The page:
Table 5. Logistic regression analysis of factors influencing consistency of condom use among adolescents in Botswana: 2013 BAIS IV.
*** (asterisk) highlighted in red represent statistically significant.
condom during their last sexual encounter with most recent partner(s). This is indica- tive of the success of the sexual and reproductive health (SRH) programm interventions put in place through collaborative efforts by both the government of Botswana and Non-Governmental Organizations dealing with adolescent related sexual and reproductive health issues. However, there still remain a huge disparity between current condom use with most recent partner(s) and consistency of use of condoms with most recent partner(s) by adolescents.
This study presented evidence that suggests that just like the demographic and socioeconomic determinants; psychosocial determinants are important drivers of condom use among adolescents. Perception of the severity of HIV/AIDS threat to health was positively associated with higher odds of consistent condom use. Conversely, being more concerned about getting HIV since the introduction of ARV was associated with lower odds of current and consistent condom use. The question on whether one is less or more concerned about getting HIV played a part in measuring the perception on personal risk to HIV infection. This finding was contrary to studies that found a positive association between perception of risk and high levels of condom use among adolescent African adolescents  . However, this finding corroborates that of Bauni and Jarabi  who suggested that young people often feel invulnerable to HIV infection and that young people usually see AIDS as a distant rather than an immediate threat. Although self-perceived susceptibility to HIV infection may encourage individuals to be able to practice safe sexual behaviours, their ability to initiate and sustain such safe behaviours may largely depend upon societal sexual norms and practices  .
There are mixed results with regards to the relationship between perceived condom attributes index and use of condom by adolescents. Current condom use was not associated with high perceived condom attributes. On the other hand, the odds of consistent condom use were lower for adolescents with high perceived condom attributes. This finding corroborates the findings by Bauni and Jarabi  to some extent who indicated that adolescents see AIDS as a disease that affects other people, and not themselves. Some adolescents might see use of condom as necessary for protection against HIV and STIs only although such risk of infection is regarded as distant rather than immediate by adolescents.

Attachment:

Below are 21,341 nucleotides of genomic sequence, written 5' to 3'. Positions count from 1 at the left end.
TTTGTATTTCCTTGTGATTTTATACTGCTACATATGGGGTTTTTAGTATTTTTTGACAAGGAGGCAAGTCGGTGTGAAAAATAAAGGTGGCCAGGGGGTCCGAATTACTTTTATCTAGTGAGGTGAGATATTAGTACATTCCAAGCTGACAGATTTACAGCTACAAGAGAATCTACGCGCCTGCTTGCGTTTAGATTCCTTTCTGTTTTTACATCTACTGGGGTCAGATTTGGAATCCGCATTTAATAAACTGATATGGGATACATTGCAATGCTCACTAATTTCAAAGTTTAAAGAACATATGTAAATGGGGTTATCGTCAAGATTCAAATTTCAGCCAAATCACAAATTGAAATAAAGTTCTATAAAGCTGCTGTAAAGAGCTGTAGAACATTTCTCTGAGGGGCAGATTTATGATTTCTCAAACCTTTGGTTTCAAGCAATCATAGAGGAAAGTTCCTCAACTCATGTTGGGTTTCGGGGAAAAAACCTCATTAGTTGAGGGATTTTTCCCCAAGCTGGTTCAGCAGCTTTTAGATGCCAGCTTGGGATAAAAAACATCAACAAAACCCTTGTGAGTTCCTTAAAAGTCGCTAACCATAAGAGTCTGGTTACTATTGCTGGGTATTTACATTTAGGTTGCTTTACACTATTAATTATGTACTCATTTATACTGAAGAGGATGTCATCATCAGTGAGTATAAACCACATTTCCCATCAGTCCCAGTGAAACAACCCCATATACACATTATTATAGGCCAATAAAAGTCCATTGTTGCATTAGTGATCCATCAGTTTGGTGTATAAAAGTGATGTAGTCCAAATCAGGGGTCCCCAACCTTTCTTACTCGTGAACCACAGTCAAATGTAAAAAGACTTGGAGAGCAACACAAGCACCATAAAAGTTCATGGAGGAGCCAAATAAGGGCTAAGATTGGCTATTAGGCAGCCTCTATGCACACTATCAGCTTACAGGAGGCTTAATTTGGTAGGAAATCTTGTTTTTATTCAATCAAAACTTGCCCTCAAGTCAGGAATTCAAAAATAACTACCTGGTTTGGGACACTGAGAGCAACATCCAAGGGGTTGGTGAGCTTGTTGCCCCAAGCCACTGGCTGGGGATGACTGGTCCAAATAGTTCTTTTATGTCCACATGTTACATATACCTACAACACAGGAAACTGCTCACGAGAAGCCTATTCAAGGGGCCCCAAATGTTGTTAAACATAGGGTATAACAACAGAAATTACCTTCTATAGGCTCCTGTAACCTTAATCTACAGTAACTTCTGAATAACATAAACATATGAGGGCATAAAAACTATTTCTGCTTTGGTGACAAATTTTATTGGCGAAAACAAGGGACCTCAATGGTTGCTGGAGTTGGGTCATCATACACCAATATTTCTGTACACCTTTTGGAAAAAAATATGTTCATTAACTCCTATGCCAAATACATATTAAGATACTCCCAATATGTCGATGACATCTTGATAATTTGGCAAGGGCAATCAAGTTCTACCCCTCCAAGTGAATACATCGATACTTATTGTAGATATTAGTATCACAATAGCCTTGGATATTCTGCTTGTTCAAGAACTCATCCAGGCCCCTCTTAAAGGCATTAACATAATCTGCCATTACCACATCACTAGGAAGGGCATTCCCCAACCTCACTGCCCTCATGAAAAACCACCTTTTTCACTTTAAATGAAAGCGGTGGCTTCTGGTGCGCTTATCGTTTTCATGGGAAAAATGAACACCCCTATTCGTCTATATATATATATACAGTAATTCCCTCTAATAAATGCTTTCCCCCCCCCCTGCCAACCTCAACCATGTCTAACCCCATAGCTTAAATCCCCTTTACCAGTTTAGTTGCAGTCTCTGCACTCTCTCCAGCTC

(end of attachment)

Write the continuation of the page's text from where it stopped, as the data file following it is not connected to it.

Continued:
Adolescents with a high perceived self-efficacy had higher odds of being currently and consistent condom users. This finding corroborates the theory of the effect of self- efficacy by Bandura  . In addition, self-efficacy has been associated with high levels of condom use     .
Both use of condom during last sexual encounter and consistency of use of condom differed significantly by age. Although older adolescents were more likely to report using a condom during the last sexual encounter as compared to those aged 17 years or less, they are equally more likely to be inconsistent with use of condom.
Condom use among female adolescents is lower than that of their male counterparts. Findings in this study show that female adolescents were about four times more likely to report non-use of a condom during their last sexual encounter with most recent partners. With regard to consistency of condom use during the last 12 months, females were almost five times more likely to have inconsistently used a condom with their most recent sexual partner. A study in Botswana by Marandu and Chamme  revealed that men appeared to have a greater tendency to agree with beliefs that encourage non-use of condoms. The likelihood of adolescent women being sexually involved with older men is high, putting adolescent females at a high risk.
Those that had secondary or higher education were almost three times as likely to be current condom users. They were also slightly more than three times as likely to have used a condom consistently as those with primary education or no education. The influence of education attainment on condom use has been widely reported and formal education acts as a preventive factor in Sub-Saharan Africa  . It is believed to enhance adolescent’s health reasoning and as such adolescents with a higher level of education are likely to adopt safer sexual practices.
Adolescents residing in a rural area were less likely to report having used a condom during their last sexual encounter with most recent partners. Associating lower condom use with staying in rural communities has been reported in other studies and in previous BAIS surveys. However, this study shows a different direction of association with regard to consistency of use. After taking into account other factors, staying in rural areas was associated with a higher level of consistent condom use among adolescents. Another unexpected finding in this study is that the odds of consistent condom use were higher for unemployed adolescents. Also being single was not protective as the odds of using a condom during the last sexual encounter or consistently were lower as compared to being married.